- Magnesium Sulfate
- Treat hypomagnesemia
- Normal range 1.5-2.5
- Torsade de point
- Lethal arrhythmia caused by low Mg level- Code Blue!
- Control seizures in pregnant women
- Maintain magnesium levels for patients receiving TPN
- Acute Asthma Exacerbations
- When patient is not responding to other treatments – usually last resort
- Treat hypomagnesemia
- Look for signs of Hyper magnesemia (toxicities = side effects of getting too much magnesium)
- Low bp
- Irregular heart beat
- Muscle weakness
- Increase bleeding time
- Depressed reflexes
- Resp distress (very rare usually level >3)
- Monitor magnesium levels closely
- Monitor kidney function
- Monitor vital signs frequently when giving Magnesium via IV
- Looking for signs of respiratory depression and irregular heart rythms
- Magensium is a medication that may be prescribed for a variety of conditions in a hospital setting and requires close monitoring for toxicities.
- Patients should be instructed to only take magnesium supplements under instructions of a provider.
- Patient should monitor for signs of hypermagnesemia and instructed to contact their provider if they experience heart arrhythmias and changes in respiratory patterns.
Cornell Note-Taking System Instructions:
- Record: During the lecture, use the note-taking column to record the lecture using telegraphic sentences.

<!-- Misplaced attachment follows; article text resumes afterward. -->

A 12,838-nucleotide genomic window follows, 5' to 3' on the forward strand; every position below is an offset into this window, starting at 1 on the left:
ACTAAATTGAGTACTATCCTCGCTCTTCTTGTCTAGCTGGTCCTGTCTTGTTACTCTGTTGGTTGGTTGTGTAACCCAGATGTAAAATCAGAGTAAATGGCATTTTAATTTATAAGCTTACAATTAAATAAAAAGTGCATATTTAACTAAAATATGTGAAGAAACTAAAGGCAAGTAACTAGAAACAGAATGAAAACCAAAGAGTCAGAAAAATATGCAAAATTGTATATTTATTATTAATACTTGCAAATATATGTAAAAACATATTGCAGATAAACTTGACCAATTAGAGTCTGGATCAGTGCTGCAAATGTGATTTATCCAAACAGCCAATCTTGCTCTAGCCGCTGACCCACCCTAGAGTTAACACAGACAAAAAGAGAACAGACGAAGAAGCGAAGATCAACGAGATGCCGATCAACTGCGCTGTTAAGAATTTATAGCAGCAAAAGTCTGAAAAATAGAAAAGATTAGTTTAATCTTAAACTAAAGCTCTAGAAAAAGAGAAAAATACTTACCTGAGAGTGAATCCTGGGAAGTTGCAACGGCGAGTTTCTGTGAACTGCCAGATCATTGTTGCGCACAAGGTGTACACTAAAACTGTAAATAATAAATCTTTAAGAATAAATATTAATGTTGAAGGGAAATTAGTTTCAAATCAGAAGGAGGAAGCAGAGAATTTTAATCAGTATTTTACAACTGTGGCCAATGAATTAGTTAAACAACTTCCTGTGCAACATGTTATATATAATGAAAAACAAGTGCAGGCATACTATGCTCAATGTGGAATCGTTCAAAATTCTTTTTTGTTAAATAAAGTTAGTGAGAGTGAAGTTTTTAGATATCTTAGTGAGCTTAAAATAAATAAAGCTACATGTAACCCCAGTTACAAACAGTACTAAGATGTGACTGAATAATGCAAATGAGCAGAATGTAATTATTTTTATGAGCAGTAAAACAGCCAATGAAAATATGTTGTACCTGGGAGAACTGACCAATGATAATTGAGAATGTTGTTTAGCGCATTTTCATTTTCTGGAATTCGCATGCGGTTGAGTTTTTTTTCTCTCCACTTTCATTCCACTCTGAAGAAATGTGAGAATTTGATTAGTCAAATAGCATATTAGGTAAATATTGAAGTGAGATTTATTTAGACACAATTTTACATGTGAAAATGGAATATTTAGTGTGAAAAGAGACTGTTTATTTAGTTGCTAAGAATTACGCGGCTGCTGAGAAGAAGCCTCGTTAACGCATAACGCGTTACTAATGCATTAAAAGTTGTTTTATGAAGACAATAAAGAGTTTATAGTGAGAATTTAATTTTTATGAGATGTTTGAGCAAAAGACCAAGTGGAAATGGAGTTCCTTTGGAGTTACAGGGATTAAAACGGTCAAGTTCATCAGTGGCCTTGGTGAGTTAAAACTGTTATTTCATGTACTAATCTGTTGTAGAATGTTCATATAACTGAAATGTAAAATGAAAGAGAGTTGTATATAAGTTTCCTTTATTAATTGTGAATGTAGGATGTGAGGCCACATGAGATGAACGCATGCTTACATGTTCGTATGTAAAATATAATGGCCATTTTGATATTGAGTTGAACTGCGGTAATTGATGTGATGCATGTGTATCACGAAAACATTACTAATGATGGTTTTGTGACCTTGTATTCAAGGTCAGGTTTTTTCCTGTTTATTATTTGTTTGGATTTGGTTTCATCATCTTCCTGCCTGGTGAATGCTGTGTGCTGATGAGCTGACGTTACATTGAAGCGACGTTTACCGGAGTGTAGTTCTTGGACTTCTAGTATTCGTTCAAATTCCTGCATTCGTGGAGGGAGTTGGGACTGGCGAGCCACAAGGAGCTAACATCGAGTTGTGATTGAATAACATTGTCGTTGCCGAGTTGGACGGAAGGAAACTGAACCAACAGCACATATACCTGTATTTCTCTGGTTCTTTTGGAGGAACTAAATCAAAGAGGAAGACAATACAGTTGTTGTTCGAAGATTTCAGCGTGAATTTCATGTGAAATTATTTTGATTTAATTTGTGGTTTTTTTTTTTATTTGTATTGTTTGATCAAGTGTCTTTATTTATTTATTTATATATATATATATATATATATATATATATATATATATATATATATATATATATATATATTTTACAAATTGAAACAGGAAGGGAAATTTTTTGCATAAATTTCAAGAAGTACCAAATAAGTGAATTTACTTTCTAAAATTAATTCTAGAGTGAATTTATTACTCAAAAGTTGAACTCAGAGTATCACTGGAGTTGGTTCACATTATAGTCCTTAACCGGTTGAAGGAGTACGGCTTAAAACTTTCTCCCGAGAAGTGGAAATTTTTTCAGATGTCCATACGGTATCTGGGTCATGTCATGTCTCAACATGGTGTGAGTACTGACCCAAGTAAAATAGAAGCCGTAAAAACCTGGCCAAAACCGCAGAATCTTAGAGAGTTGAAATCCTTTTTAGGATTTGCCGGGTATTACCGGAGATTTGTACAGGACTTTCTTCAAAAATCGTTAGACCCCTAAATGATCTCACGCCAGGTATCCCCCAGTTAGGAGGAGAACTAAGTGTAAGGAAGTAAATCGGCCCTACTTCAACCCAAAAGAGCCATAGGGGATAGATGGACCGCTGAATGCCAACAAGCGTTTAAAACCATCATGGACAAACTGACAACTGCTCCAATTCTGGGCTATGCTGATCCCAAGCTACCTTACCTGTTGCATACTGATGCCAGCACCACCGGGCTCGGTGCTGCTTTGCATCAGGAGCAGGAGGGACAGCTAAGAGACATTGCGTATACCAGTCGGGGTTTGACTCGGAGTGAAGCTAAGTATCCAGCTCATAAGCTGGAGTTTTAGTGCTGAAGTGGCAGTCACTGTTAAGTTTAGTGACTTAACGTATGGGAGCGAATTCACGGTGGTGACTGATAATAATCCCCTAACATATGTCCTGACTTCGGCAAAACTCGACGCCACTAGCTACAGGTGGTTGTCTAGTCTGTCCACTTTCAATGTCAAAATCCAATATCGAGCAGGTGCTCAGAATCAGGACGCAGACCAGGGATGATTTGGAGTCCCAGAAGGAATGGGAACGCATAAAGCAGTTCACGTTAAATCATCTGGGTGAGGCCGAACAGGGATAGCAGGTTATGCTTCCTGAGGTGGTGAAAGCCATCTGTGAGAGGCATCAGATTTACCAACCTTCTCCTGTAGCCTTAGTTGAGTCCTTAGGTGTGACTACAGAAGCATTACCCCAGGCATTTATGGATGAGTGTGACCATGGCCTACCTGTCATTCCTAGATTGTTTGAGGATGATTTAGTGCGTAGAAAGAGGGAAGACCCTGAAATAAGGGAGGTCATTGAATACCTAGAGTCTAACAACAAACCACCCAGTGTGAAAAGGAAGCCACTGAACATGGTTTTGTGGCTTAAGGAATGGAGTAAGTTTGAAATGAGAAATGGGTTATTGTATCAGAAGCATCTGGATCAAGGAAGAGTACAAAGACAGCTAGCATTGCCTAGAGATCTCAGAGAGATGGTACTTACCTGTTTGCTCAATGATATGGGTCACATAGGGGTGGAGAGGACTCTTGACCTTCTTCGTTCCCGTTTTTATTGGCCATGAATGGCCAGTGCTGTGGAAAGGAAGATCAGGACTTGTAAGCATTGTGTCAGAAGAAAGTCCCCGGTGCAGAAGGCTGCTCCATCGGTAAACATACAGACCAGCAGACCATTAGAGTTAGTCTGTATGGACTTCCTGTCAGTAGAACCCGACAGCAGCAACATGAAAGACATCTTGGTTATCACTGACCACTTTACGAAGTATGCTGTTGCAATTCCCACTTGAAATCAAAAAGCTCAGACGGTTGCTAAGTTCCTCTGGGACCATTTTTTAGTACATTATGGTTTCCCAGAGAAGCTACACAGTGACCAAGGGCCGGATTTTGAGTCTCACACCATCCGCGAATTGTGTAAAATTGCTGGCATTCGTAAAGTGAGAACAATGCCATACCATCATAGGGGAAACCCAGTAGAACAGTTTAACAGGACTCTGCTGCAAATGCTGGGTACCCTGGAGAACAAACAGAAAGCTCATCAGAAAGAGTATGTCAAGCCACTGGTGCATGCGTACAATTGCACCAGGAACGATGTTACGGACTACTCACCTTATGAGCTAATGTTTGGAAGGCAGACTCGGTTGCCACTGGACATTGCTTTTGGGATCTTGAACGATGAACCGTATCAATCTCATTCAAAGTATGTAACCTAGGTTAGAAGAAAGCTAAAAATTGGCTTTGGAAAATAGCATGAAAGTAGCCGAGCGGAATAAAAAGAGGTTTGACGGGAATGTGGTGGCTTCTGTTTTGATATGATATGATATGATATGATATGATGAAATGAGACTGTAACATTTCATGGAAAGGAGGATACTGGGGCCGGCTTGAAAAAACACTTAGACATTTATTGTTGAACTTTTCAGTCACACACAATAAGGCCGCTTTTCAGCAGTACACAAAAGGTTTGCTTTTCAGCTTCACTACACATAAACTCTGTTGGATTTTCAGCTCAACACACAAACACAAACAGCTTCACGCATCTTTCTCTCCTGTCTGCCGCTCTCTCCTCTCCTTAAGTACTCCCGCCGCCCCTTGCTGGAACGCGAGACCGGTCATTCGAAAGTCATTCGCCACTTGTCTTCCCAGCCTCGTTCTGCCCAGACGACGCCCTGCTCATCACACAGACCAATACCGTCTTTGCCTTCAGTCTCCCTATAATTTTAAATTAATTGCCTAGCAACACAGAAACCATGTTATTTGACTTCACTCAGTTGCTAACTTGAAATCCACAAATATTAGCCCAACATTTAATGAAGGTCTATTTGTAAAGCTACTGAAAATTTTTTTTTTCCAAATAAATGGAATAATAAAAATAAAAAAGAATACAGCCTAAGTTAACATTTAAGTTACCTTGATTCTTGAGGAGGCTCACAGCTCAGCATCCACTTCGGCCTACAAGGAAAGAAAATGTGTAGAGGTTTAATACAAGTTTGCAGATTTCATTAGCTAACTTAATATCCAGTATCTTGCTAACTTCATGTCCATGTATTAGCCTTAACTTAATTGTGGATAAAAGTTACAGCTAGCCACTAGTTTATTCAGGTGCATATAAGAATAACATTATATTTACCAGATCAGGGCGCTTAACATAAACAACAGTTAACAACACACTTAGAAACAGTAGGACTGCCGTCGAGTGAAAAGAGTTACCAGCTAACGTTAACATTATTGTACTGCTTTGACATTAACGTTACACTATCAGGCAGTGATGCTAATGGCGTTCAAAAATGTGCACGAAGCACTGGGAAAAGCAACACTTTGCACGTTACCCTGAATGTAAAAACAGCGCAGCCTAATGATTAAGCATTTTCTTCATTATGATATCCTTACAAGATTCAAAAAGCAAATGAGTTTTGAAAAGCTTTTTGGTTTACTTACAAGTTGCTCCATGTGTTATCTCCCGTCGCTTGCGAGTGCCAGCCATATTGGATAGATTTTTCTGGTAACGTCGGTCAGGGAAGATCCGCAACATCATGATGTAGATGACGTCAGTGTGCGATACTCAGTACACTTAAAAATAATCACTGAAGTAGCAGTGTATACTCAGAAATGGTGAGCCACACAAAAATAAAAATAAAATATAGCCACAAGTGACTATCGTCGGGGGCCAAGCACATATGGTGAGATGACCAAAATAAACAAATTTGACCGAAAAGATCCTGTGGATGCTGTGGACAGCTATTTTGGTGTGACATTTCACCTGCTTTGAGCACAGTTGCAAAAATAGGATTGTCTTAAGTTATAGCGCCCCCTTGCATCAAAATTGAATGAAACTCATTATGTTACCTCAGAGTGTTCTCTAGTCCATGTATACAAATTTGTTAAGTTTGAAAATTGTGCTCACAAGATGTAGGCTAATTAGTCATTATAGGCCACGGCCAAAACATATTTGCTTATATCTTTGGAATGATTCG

- Questions: As soon after class as possible, formulate questions based onthe notes in the right-hand column. Writing questions helps to clarifymeanings, reveal relationships, establish continuity, and strengthenmemory. Also, the writing of questions sets up a perfect stage for exam-studying later.
- Recite: Cover the note-taking column with a sheet of paper. Then, looking at the questions or cue-words in the question and cue column only, say aloud, in your own words, the answers to the questions, facts, or ideas indicated by the cue-words.
- Reflect: Reflect on the material by asking yourself questions, for example: “What’s the significance of these facts? What principle are they based on? How can I apply them? How do they fit in with what I already know? What’s beyond them?
- Review: Spend at least ten minutes every week reviewing all your previous notes. If you do, you’ll retain a great deal for current use, as well as, for the exam.
For more information, visit www.nursing.com/cornell